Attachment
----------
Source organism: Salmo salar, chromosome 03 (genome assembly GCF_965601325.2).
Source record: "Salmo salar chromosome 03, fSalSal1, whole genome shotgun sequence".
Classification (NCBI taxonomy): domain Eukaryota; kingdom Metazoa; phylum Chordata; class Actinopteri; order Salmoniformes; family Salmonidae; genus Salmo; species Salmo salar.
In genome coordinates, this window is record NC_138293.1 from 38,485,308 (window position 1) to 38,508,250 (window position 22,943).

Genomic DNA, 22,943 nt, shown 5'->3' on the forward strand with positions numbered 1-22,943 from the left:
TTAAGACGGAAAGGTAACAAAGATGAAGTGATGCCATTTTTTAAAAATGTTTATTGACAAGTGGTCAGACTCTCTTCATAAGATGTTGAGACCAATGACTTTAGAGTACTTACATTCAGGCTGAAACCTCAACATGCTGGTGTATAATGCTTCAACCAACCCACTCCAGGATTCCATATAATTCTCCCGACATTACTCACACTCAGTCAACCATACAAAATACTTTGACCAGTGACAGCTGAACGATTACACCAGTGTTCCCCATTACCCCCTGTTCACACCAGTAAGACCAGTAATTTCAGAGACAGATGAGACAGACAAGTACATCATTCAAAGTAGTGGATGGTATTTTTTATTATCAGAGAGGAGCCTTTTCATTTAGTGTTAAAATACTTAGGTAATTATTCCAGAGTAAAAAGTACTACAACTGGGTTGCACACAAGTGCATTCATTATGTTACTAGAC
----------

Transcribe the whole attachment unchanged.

Source organism: Salmo salar, chromosome 03 (genome assembly GCF_965601325.2).
Source record: "Salmo salar chromosome 03, fSalSal1, whole genome shotgun sequence".
Classification (NCBI taxonomy): domain Eukaryota; kingdom Metazoa; phylum Chordata; class Actinopteri; order Salmoniformes; family Salmonidae; genus Salmo; species Salmo salar.
In genome coordinates, this window is record NC_138293.1 from 38,485,308 (window position 1) to 38,508,250 (window position 22,943).

Genomic DNA, 22,943 nt, shown 5'->3' on the forward strand with positions numbered 1-22,943 from the left:
TTAAGACGGAAAGGTAACAAAGATGAAGTGATGCCATTTTTTAAAAATGTTTATTGACAAGTGGTCAGACTCTCTTCATAAGATGTTGAGACCAATGACTTTAGAGTACTTACATTCAGGCTGAAACCTCAACATGCTGGTGTATAATGCTTCAACCAACCCACTCCAGGATTCCATATAATTCTCCCGACATTACTCACACTCAGTCAACCATACAAAATACTTTGACCAGTGACAGCTGAACGATTACACCAGTGTTCCCCATTACCCCCTGTTCACACCAGTAAGACCAGTAATTTCAGAGACAGATGAGACAGACAAGTACATCATTCAAAGTAGTGGATGGTATTTTTTATTATCAGAGAGGAGCCTTTTCATTTAGTGTTAAAATACTTAGGTAATTATTCCAGAGTAAAAAGTACTACAACTGGGTTGCACACAAGTGCATTCATTATGTTACTAGAC